Abstract

ClassDojo is a classroom communication and behavior management app intended to “bring every family into [the] classroom” (www.classdojo.com). The features of the platform include a points system to facilitate classroom management, instant teacher-parent communication (on the individual or class level), and student portfolios (among others). While ClassDojo claims to be used in over 95% of schools in the United States, there is little known about how students or principals interact with and understand the platform’s features and data. Drawing upon a mixed-methods study in a small state in the Southeastern United States, this article offers empirically driven insight into how students and principals perceive new digital education apps like ClassDojo. In particular, this analysis speaks to stakeholder attitudes toward the use of the app with regard to if and how it is mediating student-teacher and student-parent relationships. In so doing, this article offers early insights from a state-specific case into how the use of and experience of ClassDojo is situated within the broader educational experiences of students.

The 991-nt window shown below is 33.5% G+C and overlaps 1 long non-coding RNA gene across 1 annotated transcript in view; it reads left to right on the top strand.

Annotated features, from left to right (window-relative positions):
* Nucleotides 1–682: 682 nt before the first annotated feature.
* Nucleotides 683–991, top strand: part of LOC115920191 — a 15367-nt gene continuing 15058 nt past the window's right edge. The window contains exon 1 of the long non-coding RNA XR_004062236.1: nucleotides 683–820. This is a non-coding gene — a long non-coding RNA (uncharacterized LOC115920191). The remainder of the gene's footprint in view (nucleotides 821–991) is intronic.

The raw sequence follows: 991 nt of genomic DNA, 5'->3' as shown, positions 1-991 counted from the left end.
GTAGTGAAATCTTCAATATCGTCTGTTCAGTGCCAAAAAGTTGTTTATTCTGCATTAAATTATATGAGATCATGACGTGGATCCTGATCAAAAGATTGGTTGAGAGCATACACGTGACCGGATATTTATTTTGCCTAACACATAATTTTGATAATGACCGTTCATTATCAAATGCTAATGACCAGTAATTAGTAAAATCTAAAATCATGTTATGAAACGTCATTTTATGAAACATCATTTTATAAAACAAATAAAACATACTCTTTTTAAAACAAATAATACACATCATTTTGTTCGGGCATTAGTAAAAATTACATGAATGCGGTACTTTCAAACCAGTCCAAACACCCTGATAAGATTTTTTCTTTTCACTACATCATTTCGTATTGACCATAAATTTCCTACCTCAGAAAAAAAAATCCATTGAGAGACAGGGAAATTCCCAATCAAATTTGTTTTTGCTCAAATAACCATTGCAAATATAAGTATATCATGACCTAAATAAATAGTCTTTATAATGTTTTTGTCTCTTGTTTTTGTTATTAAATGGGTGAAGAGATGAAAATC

Document Type

Article

Publication Date

7-29-2021

Notes/Citation Information

Published in TechTrends.

Copyright © 2021, Association for Educational Communications & Technology

The copyright holder has granted the permission for posting the article here.

The document available for download is the authors' post-peer-review final draft of the article.

Digital Object Identifier (DOI)

https://doi.org/10.1007/s11528-021-00640-6

Available for download on Friday, July 29, 2022

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